I posted the Sjorgrens link to show you all its a " real" disease. If that was her problem for years, her eye doctor would at least be treating her dry eyes.

I am just thinking about my Mom.  I got at least 2 genes from Mom's side.  She is going down hill.  I think she has celiac, and did all I could to get her diagnosed, but It didn't work out.  Dad said they couldn't follow the diet anyway.  Dry eyes could be a similarity to my struggles, but I wouldn't say my eyes are dry yet.  They just don't abound when they should.

 

D

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Gemini, I was thinking that jumping to a conclusion that sjogren's is a likely problem here may be a little hasty, especially considering that the original poster hasn't mentioned any complaints with dry eyes or dry mouth. By no means am I saying that sjogrens isn't serious or that using drops if you do have it isn't needed, just that there are many causes for not producing tears and doing one's research before going to a doctor can help.

But I still wish that science would get to the root of the problem. Western medicine is way too happy to treat symptoms without finding causes.

And I'd still say to start with the easy stuff that we know are common in those with celiac first like vitamin deficiencies and hormone imbalances that are linked to lack of tear production. But an additional note, eye doctors should also know more about tear production ... if you can find a good one.

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    • I am wanting to make a mac and cheese recipe that calls for cheddar cheese soup.  Anyone know a substitute for this?  Campbell's has gluten :-(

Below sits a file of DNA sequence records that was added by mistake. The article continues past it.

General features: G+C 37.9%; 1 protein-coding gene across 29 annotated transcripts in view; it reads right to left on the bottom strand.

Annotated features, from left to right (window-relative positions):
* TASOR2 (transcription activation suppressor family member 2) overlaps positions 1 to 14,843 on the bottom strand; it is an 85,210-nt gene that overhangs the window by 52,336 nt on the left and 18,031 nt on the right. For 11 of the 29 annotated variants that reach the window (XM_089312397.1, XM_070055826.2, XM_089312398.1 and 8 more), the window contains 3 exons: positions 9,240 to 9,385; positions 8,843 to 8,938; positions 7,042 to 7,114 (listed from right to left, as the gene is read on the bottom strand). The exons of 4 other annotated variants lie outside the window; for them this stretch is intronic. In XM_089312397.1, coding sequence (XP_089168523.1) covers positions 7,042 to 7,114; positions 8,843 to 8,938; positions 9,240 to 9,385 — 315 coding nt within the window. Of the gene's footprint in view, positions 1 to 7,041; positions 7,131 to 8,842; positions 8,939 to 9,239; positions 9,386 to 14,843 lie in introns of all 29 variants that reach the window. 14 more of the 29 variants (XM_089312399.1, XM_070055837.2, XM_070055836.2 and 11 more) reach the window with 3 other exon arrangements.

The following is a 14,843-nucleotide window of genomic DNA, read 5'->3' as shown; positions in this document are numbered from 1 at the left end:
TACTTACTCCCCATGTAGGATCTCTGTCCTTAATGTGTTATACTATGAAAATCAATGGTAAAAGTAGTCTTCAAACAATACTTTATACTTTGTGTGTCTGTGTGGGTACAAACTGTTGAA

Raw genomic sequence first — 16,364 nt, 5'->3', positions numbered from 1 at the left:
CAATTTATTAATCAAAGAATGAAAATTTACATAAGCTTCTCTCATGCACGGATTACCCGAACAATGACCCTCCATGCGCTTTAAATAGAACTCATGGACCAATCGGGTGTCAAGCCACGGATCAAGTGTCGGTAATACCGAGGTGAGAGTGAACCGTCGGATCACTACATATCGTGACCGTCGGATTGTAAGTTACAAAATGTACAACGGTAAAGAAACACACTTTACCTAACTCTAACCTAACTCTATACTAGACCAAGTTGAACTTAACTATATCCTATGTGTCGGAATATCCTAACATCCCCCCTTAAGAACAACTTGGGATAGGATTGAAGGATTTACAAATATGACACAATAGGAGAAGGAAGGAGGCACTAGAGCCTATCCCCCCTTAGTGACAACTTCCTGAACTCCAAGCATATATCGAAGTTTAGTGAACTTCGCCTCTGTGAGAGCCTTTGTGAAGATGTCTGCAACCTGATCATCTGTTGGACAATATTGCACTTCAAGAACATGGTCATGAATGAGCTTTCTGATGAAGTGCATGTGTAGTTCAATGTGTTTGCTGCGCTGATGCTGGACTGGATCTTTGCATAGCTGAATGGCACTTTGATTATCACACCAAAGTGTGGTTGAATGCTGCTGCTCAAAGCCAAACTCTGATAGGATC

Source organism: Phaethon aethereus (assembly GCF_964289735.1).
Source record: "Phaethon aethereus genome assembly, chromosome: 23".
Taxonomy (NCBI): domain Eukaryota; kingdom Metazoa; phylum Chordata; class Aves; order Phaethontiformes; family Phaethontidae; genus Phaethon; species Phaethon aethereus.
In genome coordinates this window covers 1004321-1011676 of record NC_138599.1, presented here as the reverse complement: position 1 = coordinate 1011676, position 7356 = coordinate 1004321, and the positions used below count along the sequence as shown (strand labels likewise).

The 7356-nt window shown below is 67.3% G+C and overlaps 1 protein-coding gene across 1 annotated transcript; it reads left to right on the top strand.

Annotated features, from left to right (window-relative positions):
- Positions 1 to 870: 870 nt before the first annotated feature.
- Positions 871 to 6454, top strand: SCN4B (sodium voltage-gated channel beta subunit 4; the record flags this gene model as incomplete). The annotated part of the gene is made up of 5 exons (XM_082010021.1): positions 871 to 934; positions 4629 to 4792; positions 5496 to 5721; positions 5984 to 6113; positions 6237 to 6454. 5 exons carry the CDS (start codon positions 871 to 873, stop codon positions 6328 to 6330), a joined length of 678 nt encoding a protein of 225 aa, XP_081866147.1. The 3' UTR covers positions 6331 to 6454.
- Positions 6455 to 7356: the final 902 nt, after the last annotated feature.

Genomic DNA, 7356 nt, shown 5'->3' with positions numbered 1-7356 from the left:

• Hey!  I also recently started a gluten free diet because of non Celiac's gluten sensitivity, and as a college student who can't really eat in the dining hall or participate in late night pizza runs, I totally understand where you're coming from. First things first: you probably aren't as much of a burden on people as you think you are. They most likely understand that this is a big transition period for you and will take time. If you are really worried about it,  just talk to them, explain your concern and try to come up with a plan. I have found that if I don't make a big deal about being gluten free, neither will anyone else. The first time or two matter of factly explain that you cannot eat gluten for medical reasons, after that, if someone offers you something you can't eat, I have found it to be best to just respond with a simple "no thanks!" As far as making sure you don't starve, nut based granola bars (such as kind bars) are your best friend. I always try to have one or two handy, especially on trips! ( I like to have savory ones, like Thai chili flavored, that way it feel more like eating real food than sweet flavored ones!) That way, if there is really nothing you can eat, you always have something. I also scoured celiac and gluten free blogs my first few weeks and figured out what fast food places have Celiac's and NCGS friendly options (Chick-fil-A is a good one, I usually get their fries and request that they fry them in their designated gluten free frier, and a side salad, Wendy's is also good, you can get any of their baked potatoes, chili, or side salad with no croutons, there are a lot of other places too, but there are my favorites) I have found that a lot of times there are things that we can eat places, but because Celiac's and especially NCGS is something that has just started to get more attention, most people, even those working at restaurants just aren't familiar with it, and most restaurants do not have a designated gluten free menu. Your smart phone and Google are also great, I am all the time in a  restaurant googling "does (restaurant's dish) have  gluten?" Usually we can eat salads, and burgers and such without buns, but it is always a good idea to just tell your waiter or the person taking your order something to the effect of " hey! I am unable to eat gluten for medical reasons, which means I can't have things made with wheat, rye , or barley, or anything that touches things made with it, I was hoping to have (dish), Which isn't made with any of these things, but was wondering if you could use clean utensils and preparing area, that way I don't get sick! Thank you!" Usually people are more than happy to help, they just don't understand your situation. As far as you feeling like less of an outcast, this transition period has been a great time for me to realize the importance of hanging out with people and enjoying their company, even if you can't fully participate. No one really cares if they are all eating pizza and you are eating a sandwich you brought on gluten free bread. People are going to express concern because they care about you and don't want you to be hungry or feel left out. Whenever someone says something like " oh will you be able to eat anything here?" Or "oh I'm sorry I'm eating (delicious gluten thing)" just not making a big deal out of it and saying something like "oh I'm good anywhere!" (Because you are with your granola bar! Also you can almost always eat salad) Or "no, you enjoy what you like!" Will make you and them feel better. For a while you will feel a little left out, and that is okay, but I have found that I am so much happier when I go on that pizza run with my friends and a granola bar, even if at first you have to fake it till you make it! Good luck! I know it isn't easy, but it does get better!💙💙